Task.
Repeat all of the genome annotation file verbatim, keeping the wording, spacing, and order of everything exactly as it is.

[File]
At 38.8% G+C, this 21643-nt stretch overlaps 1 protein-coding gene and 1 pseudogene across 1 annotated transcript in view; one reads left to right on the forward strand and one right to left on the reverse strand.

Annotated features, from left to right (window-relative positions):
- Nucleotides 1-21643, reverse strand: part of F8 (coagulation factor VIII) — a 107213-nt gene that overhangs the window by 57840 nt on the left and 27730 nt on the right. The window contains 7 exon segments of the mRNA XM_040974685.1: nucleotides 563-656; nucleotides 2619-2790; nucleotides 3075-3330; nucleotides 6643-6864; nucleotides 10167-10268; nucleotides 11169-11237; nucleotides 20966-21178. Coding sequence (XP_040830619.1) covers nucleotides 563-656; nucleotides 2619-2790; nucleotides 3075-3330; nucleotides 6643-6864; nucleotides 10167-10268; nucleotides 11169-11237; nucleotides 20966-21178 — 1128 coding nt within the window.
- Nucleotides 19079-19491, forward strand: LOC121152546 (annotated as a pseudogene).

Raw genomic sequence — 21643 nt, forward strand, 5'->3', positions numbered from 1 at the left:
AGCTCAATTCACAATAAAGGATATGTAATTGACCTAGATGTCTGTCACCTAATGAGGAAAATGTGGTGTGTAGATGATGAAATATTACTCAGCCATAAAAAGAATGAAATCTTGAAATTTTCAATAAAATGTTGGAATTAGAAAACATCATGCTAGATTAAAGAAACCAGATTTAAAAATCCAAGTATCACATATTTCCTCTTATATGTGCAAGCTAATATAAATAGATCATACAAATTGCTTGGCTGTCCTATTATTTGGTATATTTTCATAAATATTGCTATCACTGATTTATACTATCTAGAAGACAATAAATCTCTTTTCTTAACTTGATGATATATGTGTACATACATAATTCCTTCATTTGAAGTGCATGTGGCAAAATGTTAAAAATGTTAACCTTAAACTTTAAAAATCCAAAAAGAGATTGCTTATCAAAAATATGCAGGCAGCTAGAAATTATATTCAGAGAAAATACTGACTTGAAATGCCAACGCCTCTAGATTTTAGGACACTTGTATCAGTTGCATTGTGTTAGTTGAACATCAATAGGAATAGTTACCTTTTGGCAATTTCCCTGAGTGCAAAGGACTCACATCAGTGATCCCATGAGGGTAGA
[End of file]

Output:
At 38.8% G+C, this 21643-nt stretch overlaps 1 protein-coding gene and 1 pseudogene across 1 annotated transcript in view; one reads left to right on the forward strand and one right to left on the reverse strand.

Annotated features, from left to right (window-relative positions):
- Nucleotides 1-21643, reverse strand: part of F8 (coagulation factor VIII) — a 107213-nt gene that overhangs the window by 57840 nt on the left and 27730 nt on the right. The window contains 7 exon segments of the mRNA XM_040974685.1: nucleotides 563-656; nucleotides 2619-2790; nucleotides 3075-3330; nucleotides 6643-6864; nucleotides 10167-10268; nucleotides 11169-11237; nucleotides 20966-21178. Coding sequence (XP_040830619.1) covers nucleotides 563-656; nucleotides 2619-2790; nucleotides 3075-3330; nucleotides 6643-6864; nucleotides 10167-10268; nucleotides 11169-11237; nucleotides 20966-21178 — 1128 coding nt within the window.
- Nucleotides 19079-19491, forward strand: LOC121152546 (annotated as a pseudogene).

Raw genomic sequence — 21643 nt, forward strand, 5'->3', positions numbered from 1 at the left:
AGCTCAATTCACAATAAAGGATATGTAATTGACCTAGATGTCTGTCACCTAATGAGGAAAATGTGGTGTGTAGATGATGAAATATTACTCAGCCATAAAAAGAATGAAATCTTGAAATTTTCAATAAAATGTTGGAATTAGAAAACATCATGCTAGATTAAAGAAACCAGATTTAAAAATCCAAGTATCACATATTTCCTCTTATATGTGCAAGCTAATATAAATAGATCATACAAATTGCTTGGCTGTCCTATTATTTGGTATATTTTCATAAATATTGCTATCACTGATTTATACTATCTAGAAGACAATAAATCTCTTTTCTTAACTTGATGATATATGTGTACATACATAATTCCTTCATTTGAAGTGCATGTGGCAAAATGTTAAAAATGTTAACCTTAAACTTTAAAAATCCAAAAAGAGATTGCTTATCAAAAATATGCAGGCAGCTAGAAATTATATTCAGAGAAAATACTGACTTGAAATGCCAACGCCTCTAGATTTTAGGACACTTGTATCAGTTGCATTGTGTTAGTTGAACATCAATAGGAATAGTTACCTTTTGGCAATTTCCCTGAGTGCAAAGGACTCACATCAGTGATCCCATGAGGGTAGA